Deciding what constitutes a ‘native’ species and what does not–and thus what counts as a ‘reintroduction’ or not–is simply not simple. There is no single accepted definition. This is really obvious if we look at differences among the European countries’ Red Lists.
Red Lists have been made at a country-by-country level for many nations in the EU. Contrary to popular belief, these lists do not capture only endangered and threatened species. Very common species are included on Red Lists under the category ‘Least Concern’. Rather than endangerment lists, Red Lists are listing of species that ‘belong’ in a country. I use ‘belong’ here intentionally because the lists often do not talk in terms of things being ‘native’ or not but rather whether or not they will be considered by the scientist authors for the list. While I could have a whole discussion about the categorizations and terms used on these lists, something which Ursula Heise has been very involved with, I want to talk about the use of time to establish belonging.
Species history matters in the decision about whether or not a species appears on a Red List, which implicitly is a decision about its status of belonging in a nation. Yet there is no consistent use of time across the EU. A short sampling of some country Red Lists shows that a species is considered for the list when:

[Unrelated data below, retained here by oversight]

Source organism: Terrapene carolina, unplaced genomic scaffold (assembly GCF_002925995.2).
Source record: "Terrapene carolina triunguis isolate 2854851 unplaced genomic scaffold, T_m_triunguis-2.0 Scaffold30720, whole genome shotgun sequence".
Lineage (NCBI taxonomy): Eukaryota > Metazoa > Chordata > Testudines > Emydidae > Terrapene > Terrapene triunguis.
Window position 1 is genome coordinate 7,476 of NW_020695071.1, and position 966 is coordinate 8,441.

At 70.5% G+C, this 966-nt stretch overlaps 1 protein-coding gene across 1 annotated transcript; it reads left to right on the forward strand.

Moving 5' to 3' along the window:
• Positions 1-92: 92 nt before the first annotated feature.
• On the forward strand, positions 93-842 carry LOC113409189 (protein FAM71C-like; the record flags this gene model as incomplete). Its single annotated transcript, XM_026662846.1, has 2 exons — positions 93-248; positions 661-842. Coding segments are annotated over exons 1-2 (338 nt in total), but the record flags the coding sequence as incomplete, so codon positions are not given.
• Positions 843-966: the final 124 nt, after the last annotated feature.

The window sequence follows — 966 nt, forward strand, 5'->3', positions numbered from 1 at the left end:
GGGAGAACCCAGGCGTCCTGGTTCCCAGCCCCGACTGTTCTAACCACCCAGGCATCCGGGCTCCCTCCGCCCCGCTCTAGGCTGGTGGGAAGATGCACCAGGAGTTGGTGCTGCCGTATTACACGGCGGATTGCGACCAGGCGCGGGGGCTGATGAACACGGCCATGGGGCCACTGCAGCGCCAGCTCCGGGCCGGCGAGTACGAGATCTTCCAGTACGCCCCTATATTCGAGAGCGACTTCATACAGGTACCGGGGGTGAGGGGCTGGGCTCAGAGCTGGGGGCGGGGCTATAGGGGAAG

- Sweden: it arrived in Sweden before 1800, or ‘spontaneously arrived in Sweden at a later stage without human assistance’
- Norway: it was present in Norway before 1800 and has been reproducing in Norway after 1800, thus excluding those which reached Norway through the ‘help of people or human activities since 1800’
- Denmark: it appeared in reproducing populations after 1850
- Finland: it is present before 1800; species intentionally or unintentionally entering Finland after 1800 are not evaluated
- Ireland: it has been in Ireland prior to 1500 and still exists; post-1500 introductions are excluded
- France: it has been in France since 1500; post-1500 introductions are excluded
- Germany: it was in Germany prior to 1492 and had a breeding population for at least 25 years after that
- Spain: must have been present prior to 1900; species introduced in the 20th century are excluded
The spread is wide and varied in where the scientists who sat on these Red List committees drew the line between a species that can be listed–it belongs–and one that can’t. There is no right or wrong in these choices because there is no objective way to do this boundary-making work. Setting time limits is subjective. And it is also political. Some of the Red Lists mention specific animals, notably the beaver, muskox, and wild boar, as exclusions because of their history. This has political implications because it excludes those species from having endangerment status or requiring special protection measures.
This is why it is important to start questioning how and why such limits get made. History determines belonging.